Two of our apostles are medical doctors, and both specialized during their distinguished careers in matters of the heart. Here are a few spiritual lessons they learned as doctors, and later shared in general conference.
You need to learn more
President Russell M. Nelson shared this powerful story from his early career as a heart surgeon during general conference in Oct 2015:
Fifty-eight years ago I was asked to operate upon a little girl, gravely ill from congenital heart disease. Her older brother had previously died of a similar condition. Her parents pleaded for help. I was not optimistic about the outcome but vowed to do all in my power to save her life. Despite my best efforts, the child died. Later, the same parents brought another daughter to me, then just 16 months old, also born with a malformed heart. Again, at their request, I performed an operation. This child also died. This third heartbreaking loss in one family literally undid me.
I went home grief stricken. I threw myself upon our living room floor and cried all night long. Dantzel stayed by my side, listening as I repeatedly declared that I would never perform another heart operation. Then, around 5:00 in the morning, Dantzel looked at me and lovingly asked, “Are you finished crying? Then get dressed. Go back to the lab. Go to work! You need to learn more. If you quit now, others will have to painfully learn what you already know.“
Oh, how I needed my wife’s vision, grit, and love! I went back to work and learned more. If it weren’t for Dantzel’s inspired prodding, I would not have pursued open-heart surgery and would not have been prepared to do the operation in 1972 that saved the life of President Spencer W. Kimball.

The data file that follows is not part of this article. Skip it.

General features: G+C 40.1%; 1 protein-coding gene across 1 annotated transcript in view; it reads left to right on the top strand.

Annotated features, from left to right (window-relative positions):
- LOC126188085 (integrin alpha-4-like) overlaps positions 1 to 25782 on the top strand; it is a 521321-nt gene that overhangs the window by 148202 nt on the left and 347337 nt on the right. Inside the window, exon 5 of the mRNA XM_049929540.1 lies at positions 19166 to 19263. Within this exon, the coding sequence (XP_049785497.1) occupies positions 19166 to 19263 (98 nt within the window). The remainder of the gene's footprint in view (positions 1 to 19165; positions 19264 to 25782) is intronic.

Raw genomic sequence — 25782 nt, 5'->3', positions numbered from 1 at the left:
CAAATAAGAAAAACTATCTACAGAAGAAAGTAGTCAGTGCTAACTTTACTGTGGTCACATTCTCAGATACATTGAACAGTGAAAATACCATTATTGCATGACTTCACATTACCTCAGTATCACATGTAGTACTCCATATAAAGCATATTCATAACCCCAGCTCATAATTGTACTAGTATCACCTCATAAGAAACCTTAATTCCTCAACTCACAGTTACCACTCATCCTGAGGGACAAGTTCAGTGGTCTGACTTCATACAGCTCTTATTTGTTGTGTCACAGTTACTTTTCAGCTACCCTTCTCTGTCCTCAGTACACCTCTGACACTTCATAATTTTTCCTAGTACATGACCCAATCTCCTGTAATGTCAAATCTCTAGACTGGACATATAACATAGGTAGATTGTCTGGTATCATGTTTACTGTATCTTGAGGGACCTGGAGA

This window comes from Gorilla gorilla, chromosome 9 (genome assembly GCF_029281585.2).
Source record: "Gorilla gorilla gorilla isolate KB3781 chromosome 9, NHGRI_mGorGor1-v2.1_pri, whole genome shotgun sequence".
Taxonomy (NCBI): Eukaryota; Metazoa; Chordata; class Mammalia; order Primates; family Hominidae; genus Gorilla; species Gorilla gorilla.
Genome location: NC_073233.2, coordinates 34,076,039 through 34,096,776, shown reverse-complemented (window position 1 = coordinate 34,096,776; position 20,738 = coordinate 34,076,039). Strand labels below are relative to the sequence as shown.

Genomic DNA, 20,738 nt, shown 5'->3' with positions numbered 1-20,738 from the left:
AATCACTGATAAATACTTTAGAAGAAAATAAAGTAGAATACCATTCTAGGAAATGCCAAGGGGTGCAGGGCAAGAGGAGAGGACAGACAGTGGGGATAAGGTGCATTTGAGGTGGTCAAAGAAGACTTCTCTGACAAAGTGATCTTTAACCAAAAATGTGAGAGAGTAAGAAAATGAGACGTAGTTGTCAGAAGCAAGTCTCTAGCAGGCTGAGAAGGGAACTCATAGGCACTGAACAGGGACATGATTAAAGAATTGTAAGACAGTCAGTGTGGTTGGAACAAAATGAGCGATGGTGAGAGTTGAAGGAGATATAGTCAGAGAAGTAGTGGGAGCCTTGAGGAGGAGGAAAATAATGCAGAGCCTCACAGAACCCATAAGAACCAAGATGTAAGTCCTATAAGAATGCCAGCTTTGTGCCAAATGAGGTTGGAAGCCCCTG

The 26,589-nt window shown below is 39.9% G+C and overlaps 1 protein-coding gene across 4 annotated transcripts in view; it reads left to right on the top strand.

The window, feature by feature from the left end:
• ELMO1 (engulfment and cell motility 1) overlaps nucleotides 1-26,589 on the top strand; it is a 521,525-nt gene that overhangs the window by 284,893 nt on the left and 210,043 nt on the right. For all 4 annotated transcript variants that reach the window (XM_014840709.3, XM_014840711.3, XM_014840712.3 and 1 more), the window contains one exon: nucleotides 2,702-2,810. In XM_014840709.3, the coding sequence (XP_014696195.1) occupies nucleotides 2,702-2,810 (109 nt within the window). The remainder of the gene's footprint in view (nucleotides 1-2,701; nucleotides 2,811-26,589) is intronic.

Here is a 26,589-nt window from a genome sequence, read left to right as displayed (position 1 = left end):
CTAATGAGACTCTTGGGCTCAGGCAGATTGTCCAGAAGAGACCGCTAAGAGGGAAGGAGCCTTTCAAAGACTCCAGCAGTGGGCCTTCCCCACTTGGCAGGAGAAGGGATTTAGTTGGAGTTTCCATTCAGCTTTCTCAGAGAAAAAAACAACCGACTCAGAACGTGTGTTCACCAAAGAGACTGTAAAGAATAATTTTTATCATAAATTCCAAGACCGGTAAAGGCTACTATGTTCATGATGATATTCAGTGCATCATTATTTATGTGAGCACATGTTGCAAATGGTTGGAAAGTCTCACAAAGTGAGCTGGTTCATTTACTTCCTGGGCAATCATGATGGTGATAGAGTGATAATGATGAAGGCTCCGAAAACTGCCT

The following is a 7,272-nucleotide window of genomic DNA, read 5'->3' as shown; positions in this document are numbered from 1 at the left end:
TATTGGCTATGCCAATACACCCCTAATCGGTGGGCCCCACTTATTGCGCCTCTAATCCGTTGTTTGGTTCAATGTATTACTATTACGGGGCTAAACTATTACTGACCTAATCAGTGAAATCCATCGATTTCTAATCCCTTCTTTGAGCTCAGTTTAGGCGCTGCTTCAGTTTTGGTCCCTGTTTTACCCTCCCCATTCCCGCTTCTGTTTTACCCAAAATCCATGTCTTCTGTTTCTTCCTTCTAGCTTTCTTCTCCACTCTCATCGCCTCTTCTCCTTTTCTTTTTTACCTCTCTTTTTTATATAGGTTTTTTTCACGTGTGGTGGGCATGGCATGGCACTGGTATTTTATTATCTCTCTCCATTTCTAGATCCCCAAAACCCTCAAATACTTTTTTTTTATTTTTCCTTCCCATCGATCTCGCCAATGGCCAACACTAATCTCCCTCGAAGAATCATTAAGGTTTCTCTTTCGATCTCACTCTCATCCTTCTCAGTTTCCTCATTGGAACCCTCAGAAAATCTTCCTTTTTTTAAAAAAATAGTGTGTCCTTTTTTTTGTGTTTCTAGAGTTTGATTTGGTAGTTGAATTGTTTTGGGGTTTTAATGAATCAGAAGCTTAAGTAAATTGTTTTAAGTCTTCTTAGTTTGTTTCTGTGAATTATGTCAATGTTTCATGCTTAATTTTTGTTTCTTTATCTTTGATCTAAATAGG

Can you help us?
In April 2016, President Nelsons shared this continuation of his involvement in this special family’s life:
In my last conference message, I related my devastating experience many years ago when, as a heart surgeon, I was not able to save the lives of two little sisters. With permission of their father, I would like to say more about that family.
Congenital heart disease afflicted three children born to Ruth and Jimmy Hatfield. Their first son, Jimmy Jr., died without a definitive diagnosis. I entered the picture when the parents sought help for their two daughters, Laural Ann and her younger sister, Gay Lynn. I was heartbroken when both girls died following their operations. Understandably, Ruth and Jimmy were spiritually shattered.
Over time, I learned that they harbored lingering resentment toward me and the Church. For almost six decades, I have been haunted by this situation and have grieved for the Hatfields. I tried several times to establish contact with them, without success.
Then one night last May, I was awakened by those two little girls from the other side of the veil. Though I did not see or hear them with my physical senses, I felt their presence. Spiritually, I heard their pleadings. Their message was brief and clear: “Brother Nelson, we are not sealed to anyone! Can you help us?” Soon thereafter, I learned that their mother had passed away, but their father and younger brother were still alive.
Emboldened by the pleadings of Laural Ann and Gay Lynn, I tried again to contact their father, who I learned was living with his son Shawn. This time they were willing to meet with me.